The number of people without work fell by 1,574 to 106,295, the State Secretariat for Economic Affairs in Bern said on September 6. The jobless rate held at 2.7 percent when adjusted for seasonal swings, the same rate as in July. Economists expected the rate to be unchanged, according to the median estimate of 17 forecasts in a Bloomberg News survey.
The Swiss economy is showing few signs of cooling from the fastest expansion since the turn of the decade as hiring bolsters consumer demand. Swiss manufacturing growth accelerated at a faster pace than economists expected in August and a gauge measuring employment rose to a record high.
"The employment outlook for the next few months is extremely favorable,'' said Rajel Khambhaita, an economist at Informa Global Markets. "It's hard to argue that hiring is going to taper off when companies are investing so much on capital.''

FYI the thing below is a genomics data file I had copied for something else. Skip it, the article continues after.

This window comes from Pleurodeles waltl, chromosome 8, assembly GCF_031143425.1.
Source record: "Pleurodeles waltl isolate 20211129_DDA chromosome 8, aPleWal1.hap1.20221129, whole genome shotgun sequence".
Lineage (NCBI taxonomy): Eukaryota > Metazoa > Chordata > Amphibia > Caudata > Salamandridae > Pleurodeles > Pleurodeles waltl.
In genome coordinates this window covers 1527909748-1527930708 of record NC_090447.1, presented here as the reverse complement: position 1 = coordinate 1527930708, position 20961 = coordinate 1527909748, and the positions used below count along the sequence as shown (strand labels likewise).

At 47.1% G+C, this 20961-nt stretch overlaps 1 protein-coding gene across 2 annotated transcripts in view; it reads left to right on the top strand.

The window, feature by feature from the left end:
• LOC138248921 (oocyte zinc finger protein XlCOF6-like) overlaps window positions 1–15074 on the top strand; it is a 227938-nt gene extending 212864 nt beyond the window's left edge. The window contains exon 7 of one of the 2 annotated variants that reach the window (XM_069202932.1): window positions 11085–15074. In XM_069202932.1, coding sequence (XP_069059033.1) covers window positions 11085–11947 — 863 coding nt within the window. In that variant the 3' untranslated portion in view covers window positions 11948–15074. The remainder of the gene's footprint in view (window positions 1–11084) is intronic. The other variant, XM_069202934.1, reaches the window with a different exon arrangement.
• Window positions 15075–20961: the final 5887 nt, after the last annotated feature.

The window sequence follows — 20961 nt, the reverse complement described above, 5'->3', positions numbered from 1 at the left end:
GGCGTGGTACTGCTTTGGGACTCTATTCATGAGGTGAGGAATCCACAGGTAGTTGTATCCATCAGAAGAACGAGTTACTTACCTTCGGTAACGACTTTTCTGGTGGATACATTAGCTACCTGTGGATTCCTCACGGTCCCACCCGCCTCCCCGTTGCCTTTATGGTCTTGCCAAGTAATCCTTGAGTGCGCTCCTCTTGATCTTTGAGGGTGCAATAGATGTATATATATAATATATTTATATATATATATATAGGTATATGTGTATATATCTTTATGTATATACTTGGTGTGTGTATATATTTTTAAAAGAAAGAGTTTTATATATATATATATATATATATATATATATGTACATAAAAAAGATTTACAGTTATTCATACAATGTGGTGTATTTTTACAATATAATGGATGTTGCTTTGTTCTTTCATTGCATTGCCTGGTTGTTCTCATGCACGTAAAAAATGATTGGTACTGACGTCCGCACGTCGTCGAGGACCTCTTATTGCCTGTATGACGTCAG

Unadjusted for seasonal swings, the jobless rate rose to 2.6 percent, the first increase since December 2006, from 2.5 percent in July, today's release showed. The number of job openings declined by 412 to 13,091 from the previous month.
"The numbers are slightly weaker than expected, but still positive,'' said Reto Huenerwadel, senior economist at UBS AG in Zurich. "Employment in manufacturing is strong.''
Swiss manufacturing growth accelerated in August as companies boosted output to meet rising orders, a survey of purchasing managers showed this week.
Swiss International Air Lines AG, which is owned by Deutsche Lufthansa AG, expects to add 600 workers by the end of this year after expanding its fleet by 11 aircraft, spokeswoman Andrea Kreuzer said in an interview yesterday. UBS AG and Credit Suisse Group, Switzerland's two largest banks, have also increased their workforce this year.